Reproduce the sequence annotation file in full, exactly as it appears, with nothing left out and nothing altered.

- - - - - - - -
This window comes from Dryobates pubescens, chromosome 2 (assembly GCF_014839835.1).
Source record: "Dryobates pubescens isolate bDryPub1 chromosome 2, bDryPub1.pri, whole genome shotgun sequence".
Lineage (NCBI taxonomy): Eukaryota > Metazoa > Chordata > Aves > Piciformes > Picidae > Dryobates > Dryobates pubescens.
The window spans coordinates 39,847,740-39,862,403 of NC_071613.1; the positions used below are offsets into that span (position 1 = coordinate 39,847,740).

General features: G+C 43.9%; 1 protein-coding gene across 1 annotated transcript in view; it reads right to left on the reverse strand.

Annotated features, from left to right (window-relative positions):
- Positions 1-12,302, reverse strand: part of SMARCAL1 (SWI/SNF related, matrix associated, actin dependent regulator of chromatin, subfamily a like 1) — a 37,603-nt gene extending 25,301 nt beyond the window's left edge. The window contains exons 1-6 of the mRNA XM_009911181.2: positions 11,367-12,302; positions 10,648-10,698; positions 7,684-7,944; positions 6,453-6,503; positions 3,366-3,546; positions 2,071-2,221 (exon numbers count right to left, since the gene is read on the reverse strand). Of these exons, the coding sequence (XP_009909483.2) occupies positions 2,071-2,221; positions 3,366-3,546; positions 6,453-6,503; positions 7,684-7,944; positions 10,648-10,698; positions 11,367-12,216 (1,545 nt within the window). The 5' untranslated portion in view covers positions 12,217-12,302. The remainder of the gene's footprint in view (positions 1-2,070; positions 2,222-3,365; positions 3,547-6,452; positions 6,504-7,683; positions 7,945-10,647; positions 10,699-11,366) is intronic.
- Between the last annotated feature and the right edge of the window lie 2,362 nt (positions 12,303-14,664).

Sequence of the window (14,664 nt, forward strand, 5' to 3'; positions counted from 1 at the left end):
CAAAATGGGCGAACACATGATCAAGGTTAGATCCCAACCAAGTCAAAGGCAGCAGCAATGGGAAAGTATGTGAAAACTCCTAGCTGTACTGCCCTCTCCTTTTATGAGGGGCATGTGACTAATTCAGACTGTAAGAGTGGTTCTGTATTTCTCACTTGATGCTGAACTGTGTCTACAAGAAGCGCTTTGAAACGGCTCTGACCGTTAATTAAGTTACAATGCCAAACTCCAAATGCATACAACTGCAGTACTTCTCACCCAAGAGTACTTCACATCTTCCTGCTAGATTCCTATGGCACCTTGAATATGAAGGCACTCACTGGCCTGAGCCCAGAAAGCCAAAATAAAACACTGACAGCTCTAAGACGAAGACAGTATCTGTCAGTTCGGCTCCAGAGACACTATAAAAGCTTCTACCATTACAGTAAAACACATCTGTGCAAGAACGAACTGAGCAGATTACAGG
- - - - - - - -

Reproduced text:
This window comes from Dryobates pubescens, chromosome 2 (assembly GCF_014839835.1).
Source record: "Dryobates pubescens isolate bDryPub1 chromosome 2, bDryPub1.pri, whole genome shotgun sequence".
Lineage (NCBI taxonomy): Eukaryota > Metazoa > Chordata > Aves > Piciformes > Picidae > Dryobates > Dryobates pubescens.
The window spans coordinates 39,847,740-39,862,403 of NC_071613.1; the positions used below are offsets into that span (position 1 = coordinate 39,847,740).

General features: G+C 43.9%; 1 protein-coding gene across 1 annotated transcript in view; it reads right to left on the reverse strand.

Annotated features, from left to right (window-relative positions):
- Positions 1-12,302, reverse strand: part of SMARCAL1 (SWI/SNF related, matrix associated, actin dependent regulator of chromatin, subfamily a like 1) — a 37,603-nt gene extending 25,301 nt beyond the window's left edge. The window contains exons 1-6 of the mRNA XM_009911181.2: positions 11,367-12,302; positions 10,648-10,698; positions 7,684-7,944; positions 6,453-6,503; positions 3,366-3,546; positions 2,071-2,221 (exon numbers count right to left, since the gene is read on the reverse strand). Of these exons, the coding sequence (XP_009909483.2) occupies positions 2,071-2,221; positions 3,366-3,546; positions 6,453-6,503; positions 7,684-7,944; positions 10,648-10,698; positions 11,367-12,216 (1,545 nt within the window). The 5' untranslated portion in view covers positions 12,217-12,302. The remainder of the gene's footprint in view (positions 1-2,070; positions 2,222-3,365; positions 3,547-6,452; positions 6,504-7,683; positions 7,945-10,647; positions 10,699-11,366) is intronic.
- Between the last annotated feature and the right edge of the window lie 2,362 nt (positions 12,303-14,664).

Sequence of the window (14,664 nt, forward strand, 5' to 3'; positions counted from 1 at the left end):
CAAAATGGGCGAACACATGATCAAGGTTAGATCCCAACCAAGTCAAAGGCAGCAGCAATGGGAAAGTATGTGAAAACTCCTAGCTGTACTGCCCTCTCCTTTTATGAGGGGCATGTGACTAATTCAGACTGTAAGAGTGGTTCTGTATTTCTCACTTGATGCTGAACTGTGTCTACAAGAAGCGCTTTGAAACGGCTCTGACCGTTAATTAAGTTACAATGCCAAACTCCAAATGCATACAACTGCAGTACTTCTCACCCAAGAGTACTTCACATCTTCCTGCTAGATTCCTATGGCACCTTGAATATGAAGGCACTCACTGGCCTGAGCCCAGAAAGCCAAAATAAAACACTGACAGCTCTAAGACGAAGACAGTATCTGTCAGTTCGGCTCCAGAGACACTATAAAAGCTTCTACCATTACAGTAAAACACATCTGTGCAAGAACGAACTGAGCAGATTACAGG